This is from Daniel Greenfield's blog, Sultan Knish.
The topic here is border defenses, specifically India's border with Bangladesh, compared with the U.S.A.'s border with Mexico.
The first of those borders, India's with Bangladesh, is the longer; it's thirty percent longer than our Mexican border. It's way more secure, though. India is serious about stopping illegal immigration from Bangladesh. Bangladeshis are poor, and India has all the poor people it needs. Also, Bangladeshis are Muslim, and India has all the Muslims it needs.
So they have a really tough border. A few indicative quotes from Greenfield, quote:
India has spent decades building fences, topping them with barbed wire, and installing lights. The lights are there so that the guards can see. Unlike America, there are guards, they have guns, and they shoot …
America's Border Patrol has less than 20,000 people. India's Border Security Force has 186 battalions and 257,363 people. …
BSF personnel are allowed to shoot on sight. Boats are used to monitor river areas that can't be fenced in. Air units watch from the sky. And intelligence units gather information on smuggling gangs. The first and final line of defense though comes from men with rifles watching the fences and the shadows …
When a Bangladeshi teenage girl illegally entering India was shot, leftist activists hoped to use her to stop the zero-tolerance border security policy. But India kept building fences and defending them.
The contrast is between a serious country (theirs) and a silly country. (Ours.)
A serious country uses its economic muscle to bend other countries to its will, even forcing them to humiliate themselves by defending oppression of their co-religionists as China has done over their Uighur policies. A silly country hands out hundreds of millions to nations that work at undermining its own security.
A serious country devotes major military and infrastructure effort to securing its borders and shoots people who try to enter illegally. A silly country allows a hundred thousand people a month to wander in and settle, most of them unskilled workers who will take jobs from our own people and, with their children, burden our healthcare, education, and welfare services.
Now, every nation has its own ethos, its own sense of its obligations to humanity at large.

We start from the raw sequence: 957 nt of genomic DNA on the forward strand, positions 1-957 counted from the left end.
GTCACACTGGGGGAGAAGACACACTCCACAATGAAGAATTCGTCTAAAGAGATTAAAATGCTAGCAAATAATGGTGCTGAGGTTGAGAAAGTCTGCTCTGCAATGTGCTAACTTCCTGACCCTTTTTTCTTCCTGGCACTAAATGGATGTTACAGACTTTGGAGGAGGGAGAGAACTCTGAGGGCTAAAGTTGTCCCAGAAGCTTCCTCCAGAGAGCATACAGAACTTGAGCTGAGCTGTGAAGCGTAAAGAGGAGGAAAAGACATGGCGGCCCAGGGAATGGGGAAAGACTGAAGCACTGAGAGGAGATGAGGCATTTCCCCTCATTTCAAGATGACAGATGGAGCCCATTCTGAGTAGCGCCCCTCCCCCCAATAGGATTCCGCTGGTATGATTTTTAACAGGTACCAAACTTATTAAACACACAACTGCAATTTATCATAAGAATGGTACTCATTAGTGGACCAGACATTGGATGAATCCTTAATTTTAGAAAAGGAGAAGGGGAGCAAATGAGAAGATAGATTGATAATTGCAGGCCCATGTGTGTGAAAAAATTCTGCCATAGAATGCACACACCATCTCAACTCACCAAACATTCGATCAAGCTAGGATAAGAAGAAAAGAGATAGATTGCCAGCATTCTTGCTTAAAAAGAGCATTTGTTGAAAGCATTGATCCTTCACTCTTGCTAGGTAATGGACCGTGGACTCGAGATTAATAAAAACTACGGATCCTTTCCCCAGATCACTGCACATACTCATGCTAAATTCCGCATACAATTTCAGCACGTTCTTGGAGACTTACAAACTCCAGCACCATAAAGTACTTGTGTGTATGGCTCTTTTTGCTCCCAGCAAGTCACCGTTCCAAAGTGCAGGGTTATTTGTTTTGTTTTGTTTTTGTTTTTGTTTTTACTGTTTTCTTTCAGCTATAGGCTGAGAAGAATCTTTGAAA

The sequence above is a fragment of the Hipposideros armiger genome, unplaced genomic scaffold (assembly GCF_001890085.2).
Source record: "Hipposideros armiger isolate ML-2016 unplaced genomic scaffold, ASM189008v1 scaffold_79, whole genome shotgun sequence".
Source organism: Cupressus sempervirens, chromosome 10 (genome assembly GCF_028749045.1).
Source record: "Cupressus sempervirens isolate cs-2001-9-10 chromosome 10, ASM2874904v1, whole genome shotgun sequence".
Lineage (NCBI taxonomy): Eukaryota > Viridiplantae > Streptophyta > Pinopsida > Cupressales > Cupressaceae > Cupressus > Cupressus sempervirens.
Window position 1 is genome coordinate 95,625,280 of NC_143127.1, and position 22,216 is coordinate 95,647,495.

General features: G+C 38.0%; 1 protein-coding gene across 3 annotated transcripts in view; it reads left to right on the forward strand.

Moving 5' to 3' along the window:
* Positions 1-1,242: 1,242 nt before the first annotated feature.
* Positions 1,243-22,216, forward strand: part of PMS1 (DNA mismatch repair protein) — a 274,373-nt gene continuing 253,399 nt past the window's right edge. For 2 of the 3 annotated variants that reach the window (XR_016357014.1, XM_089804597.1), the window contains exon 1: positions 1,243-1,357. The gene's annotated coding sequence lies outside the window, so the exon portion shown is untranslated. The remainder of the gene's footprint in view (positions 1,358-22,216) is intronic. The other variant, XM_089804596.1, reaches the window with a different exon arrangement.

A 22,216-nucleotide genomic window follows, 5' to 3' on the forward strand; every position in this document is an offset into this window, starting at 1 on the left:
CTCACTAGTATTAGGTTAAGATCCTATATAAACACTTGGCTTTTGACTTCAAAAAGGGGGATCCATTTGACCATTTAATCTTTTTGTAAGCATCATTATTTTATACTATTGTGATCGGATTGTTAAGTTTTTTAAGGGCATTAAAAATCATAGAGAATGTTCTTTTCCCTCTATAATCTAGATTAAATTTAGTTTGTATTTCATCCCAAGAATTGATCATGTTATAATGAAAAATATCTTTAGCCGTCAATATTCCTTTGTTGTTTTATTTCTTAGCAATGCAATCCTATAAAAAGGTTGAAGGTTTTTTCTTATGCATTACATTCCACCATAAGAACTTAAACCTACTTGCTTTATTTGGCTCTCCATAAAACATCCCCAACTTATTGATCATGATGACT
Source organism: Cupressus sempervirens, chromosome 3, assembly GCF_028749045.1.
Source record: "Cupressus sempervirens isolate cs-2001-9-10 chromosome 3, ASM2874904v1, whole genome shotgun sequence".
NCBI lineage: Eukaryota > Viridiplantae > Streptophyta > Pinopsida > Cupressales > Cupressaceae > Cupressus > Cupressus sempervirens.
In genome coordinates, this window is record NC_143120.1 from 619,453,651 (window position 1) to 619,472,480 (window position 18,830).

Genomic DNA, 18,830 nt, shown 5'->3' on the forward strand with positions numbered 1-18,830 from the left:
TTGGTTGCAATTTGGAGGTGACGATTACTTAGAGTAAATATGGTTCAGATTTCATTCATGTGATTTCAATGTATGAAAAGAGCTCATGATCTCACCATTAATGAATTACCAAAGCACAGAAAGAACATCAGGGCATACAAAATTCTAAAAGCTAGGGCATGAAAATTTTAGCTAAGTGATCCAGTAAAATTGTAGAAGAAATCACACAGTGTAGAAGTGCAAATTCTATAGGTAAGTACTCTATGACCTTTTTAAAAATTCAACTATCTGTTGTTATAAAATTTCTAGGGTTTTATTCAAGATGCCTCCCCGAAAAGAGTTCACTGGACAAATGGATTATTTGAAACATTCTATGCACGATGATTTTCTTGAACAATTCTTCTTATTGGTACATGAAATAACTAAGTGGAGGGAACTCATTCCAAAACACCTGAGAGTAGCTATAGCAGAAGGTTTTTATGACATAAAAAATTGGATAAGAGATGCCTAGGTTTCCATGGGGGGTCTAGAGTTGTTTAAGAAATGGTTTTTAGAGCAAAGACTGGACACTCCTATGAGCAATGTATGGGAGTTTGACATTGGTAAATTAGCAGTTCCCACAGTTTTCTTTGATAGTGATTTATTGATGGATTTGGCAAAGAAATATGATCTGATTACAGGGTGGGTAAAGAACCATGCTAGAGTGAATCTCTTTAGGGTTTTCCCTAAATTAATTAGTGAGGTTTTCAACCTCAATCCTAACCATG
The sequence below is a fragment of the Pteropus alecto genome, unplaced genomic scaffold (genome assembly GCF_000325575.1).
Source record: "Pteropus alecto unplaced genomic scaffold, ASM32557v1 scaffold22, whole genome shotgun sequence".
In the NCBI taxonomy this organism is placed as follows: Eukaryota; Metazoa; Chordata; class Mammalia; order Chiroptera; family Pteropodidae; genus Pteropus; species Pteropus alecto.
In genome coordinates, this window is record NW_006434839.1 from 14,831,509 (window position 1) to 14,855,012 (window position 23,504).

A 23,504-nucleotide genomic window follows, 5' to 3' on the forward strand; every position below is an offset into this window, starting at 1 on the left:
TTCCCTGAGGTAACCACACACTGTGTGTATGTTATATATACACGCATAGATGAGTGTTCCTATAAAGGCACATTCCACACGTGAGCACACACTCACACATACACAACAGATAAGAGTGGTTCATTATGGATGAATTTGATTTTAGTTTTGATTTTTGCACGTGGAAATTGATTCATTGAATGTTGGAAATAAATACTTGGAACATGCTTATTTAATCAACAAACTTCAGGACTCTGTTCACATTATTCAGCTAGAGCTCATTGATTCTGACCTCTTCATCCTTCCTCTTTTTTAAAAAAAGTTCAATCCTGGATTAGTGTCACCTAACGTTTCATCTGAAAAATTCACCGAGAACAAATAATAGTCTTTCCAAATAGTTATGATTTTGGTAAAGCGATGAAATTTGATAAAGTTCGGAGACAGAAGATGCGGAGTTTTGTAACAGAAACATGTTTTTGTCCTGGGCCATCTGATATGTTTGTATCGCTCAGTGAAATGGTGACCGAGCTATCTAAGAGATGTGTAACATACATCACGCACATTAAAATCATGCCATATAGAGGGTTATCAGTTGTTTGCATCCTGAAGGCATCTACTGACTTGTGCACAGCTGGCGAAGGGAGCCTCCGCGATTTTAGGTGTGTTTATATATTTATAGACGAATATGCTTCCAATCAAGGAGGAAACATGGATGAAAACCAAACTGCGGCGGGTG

If you raise the questions: "Why are we the silly country in these stories? Why aren't we the serious country? Why don't we threaten countries with economic retaliation if they criticize our internal policies? Why don't we shoot people who try to enter our territory illegally?" If you raise those questions, the answer comes back: "That's not who we are!"
Here on the Dissident Right we have fun mocking this who-we-are-ism. It's vapid, feminized, feelgood moral posturing, we say. I've done some of the mocking myself.
Who-we-are-ism is not an utterly contemptible position, though. Americans do like to believe that we are a generous and humane nation. I don't know what opinion polling would say about shooting teenage girls trying to cross the border, but I'm pretty sure there'd be a majority against it. This is not India; and thank goodness, this is not China.
Still, we could surely do better than we are doing—be firmer in asserting our rights and our sovereignty.
Time and again, reading the news, I find myself thinking—as Daniel Greenfield seems to be thinking in the column I've quoted—that we are the fools of the world. Ann Coulter apparently gets the same thought: Her column at The Hill the other day bears the title How we Became the World's Suckers on Immigration.
There's a middle way here somewhere: a middle way between, on the one hand, humiliating weaker nations the way China does, and on the other hand, being the suckers of the world—a laughing-stock. We should try to find that middle way.